Parental Rights? Who cares?
© 2011 By Bill Eddy, LCSW, Esq.
The news hubbub today is that Bristol Palin wants Levi Johnson, the father of their child Tripp, to just give up his parental rights. Just "sign over your rights" to her and be done with it!
I have a lot of empathy for her and many parents who are separated. I have worked as a clinical social worker and family law attorney dealing with divorcing families for over 30 years. It is a big hassle sharing time with an "ex" and a big nuisance having to resolve parenting issues with a co-parent, especially one you are "done with." However, there's another person's interests involved here: Tripp's. We now have a lot of research about children of divorce and children of high conflict divorce.
Children need and want a relationship with both of their parents. This doesn't mean they have to have equal parenting time, although many separated parents are doing well with that these days. In most cases, children live primarily with one parent and spend some time with the other parent and do just fine. In a minority of separation and divorce cases, there continues to be high conflict between the parents. Yet, even in these cases, many manage with "Parallel Parenting" plans that minimize contact between the parents, while they each have some parenting time with the child.
The temptation when emotions are high is to find "all-or-nothing" solutions, like "just sign him over." However, just look at how important Oprah's new-found sister is to her. Children yearn for a stable family to grow up in and for a positive relationship with both of their parents. While we can't keep all parents happily together, we can still give their children a relationship at some level with both parents. Even if Levi only sees Tripp 3 times a year, it will be an important relationship over his lifetime.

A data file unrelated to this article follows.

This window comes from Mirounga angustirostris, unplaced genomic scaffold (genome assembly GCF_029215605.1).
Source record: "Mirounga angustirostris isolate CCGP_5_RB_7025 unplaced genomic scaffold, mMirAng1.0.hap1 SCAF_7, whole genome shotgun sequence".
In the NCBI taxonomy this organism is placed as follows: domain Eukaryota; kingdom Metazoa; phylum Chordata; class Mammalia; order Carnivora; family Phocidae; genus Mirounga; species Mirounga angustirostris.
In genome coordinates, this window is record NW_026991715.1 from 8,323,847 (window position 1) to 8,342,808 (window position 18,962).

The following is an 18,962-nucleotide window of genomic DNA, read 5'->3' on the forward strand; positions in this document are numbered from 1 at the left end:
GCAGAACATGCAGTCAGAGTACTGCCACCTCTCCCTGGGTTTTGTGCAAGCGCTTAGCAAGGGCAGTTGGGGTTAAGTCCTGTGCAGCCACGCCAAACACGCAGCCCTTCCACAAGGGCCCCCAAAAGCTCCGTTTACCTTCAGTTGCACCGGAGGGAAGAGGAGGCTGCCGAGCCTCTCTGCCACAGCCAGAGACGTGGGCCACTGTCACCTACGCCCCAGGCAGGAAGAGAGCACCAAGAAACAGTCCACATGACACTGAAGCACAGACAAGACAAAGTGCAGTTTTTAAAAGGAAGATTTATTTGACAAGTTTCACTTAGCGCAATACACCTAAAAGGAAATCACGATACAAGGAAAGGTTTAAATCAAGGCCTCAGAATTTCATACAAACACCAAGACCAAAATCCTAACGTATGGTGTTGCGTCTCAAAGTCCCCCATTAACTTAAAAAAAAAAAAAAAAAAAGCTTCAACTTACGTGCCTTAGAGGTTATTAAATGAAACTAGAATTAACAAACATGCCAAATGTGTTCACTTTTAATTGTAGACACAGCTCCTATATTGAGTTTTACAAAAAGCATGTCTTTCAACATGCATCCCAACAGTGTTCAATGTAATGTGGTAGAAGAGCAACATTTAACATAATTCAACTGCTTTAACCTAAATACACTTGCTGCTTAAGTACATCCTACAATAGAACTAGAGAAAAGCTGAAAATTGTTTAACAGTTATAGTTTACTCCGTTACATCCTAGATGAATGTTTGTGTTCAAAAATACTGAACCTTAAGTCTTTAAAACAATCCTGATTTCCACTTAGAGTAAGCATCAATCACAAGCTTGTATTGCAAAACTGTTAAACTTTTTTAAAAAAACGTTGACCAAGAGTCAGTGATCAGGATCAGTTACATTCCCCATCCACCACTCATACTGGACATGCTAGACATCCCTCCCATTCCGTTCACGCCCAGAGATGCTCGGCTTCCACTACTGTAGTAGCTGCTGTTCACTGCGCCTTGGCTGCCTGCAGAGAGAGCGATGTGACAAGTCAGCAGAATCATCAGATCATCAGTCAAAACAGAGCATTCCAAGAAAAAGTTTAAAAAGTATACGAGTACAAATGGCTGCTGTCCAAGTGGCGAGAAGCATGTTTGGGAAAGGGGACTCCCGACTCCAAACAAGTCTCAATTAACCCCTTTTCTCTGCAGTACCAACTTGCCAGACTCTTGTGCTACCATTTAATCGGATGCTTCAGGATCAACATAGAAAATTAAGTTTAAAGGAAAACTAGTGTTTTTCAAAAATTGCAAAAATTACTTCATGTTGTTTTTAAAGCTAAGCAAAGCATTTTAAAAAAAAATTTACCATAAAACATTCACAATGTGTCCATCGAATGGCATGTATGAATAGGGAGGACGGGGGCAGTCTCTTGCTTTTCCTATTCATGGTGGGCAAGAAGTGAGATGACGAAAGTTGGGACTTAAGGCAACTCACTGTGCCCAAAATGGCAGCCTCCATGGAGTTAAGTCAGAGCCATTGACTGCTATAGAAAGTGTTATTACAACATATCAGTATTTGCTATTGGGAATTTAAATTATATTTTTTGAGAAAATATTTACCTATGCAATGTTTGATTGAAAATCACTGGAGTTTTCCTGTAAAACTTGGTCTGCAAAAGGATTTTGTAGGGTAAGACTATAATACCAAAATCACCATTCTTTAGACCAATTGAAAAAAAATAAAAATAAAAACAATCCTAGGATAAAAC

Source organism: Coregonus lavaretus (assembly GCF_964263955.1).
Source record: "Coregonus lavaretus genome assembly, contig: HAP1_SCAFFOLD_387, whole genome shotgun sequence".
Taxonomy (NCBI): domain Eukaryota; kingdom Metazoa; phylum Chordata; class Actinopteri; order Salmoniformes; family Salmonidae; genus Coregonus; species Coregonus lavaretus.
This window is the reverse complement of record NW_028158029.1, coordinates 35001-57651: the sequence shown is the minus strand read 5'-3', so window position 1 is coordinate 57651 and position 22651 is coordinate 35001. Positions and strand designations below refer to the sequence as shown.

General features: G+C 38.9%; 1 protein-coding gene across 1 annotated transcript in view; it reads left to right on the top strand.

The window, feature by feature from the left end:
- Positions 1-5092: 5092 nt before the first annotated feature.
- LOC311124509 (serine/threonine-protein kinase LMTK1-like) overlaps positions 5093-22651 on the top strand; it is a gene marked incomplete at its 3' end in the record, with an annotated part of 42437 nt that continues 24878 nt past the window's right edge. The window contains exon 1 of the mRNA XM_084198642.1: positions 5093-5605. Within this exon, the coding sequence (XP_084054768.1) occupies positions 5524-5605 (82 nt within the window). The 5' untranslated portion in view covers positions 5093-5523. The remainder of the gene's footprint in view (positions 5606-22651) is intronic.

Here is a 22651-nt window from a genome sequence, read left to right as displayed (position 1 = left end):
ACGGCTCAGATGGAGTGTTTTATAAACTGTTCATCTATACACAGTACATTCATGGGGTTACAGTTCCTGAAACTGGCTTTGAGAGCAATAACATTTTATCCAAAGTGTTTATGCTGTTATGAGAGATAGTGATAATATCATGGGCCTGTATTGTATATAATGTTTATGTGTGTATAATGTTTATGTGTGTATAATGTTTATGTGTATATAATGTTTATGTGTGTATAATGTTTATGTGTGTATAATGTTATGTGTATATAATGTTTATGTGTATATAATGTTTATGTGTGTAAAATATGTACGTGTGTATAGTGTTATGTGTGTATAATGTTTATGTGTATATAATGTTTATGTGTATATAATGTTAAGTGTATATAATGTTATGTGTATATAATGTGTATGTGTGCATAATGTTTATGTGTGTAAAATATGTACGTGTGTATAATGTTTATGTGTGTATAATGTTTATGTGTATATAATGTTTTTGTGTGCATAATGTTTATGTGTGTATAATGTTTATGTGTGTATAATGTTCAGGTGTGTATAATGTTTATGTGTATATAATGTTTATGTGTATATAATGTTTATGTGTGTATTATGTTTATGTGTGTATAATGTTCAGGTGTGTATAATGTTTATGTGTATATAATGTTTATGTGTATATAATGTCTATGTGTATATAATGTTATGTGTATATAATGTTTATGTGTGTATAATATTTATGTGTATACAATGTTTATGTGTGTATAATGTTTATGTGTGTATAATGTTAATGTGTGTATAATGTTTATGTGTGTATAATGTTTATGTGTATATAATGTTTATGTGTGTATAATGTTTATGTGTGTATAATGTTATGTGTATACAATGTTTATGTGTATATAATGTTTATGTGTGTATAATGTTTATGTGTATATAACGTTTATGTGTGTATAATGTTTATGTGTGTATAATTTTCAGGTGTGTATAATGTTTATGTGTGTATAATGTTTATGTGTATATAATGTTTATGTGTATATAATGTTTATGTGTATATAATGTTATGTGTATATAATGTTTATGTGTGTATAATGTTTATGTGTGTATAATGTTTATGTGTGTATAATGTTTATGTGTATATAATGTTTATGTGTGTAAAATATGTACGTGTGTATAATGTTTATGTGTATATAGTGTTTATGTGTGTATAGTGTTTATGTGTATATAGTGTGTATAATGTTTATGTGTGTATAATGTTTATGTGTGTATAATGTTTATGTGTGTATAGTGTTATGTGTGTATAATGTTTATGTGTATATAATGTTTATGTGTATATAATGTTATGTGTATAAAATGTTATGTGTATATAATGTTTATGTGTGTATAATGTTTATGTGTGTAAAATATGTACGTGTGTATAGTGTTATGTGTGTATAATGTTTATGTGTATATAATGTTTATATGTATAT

Most separated parents eventually learn to avoid the emotionally satisfying "all-or-nothing" solutions and learn about what children need and want. Otherwise, their children learn that "all-or-nothing thinking" is the way to solve problems. This ruins future love and work relationships, as people learn to throw others away instead of learning to deal with the ups and downs of real life.
Kids aren't toys. Bristol, Levi and Tripp are all still very young. They need parenting education, not quick decisions - and not quick criticism. Let's not throw any of them away.
Bill Eddy is a lawyer, therapist, and mediator. He is the co-founder and Training Director of the High Conflict Institute, a training and consultation firm that trains professionals to deal with high conflict people and situations. He is the author of several books and methods for handling high conflict personalities and high conflict disputes with the most difficult people.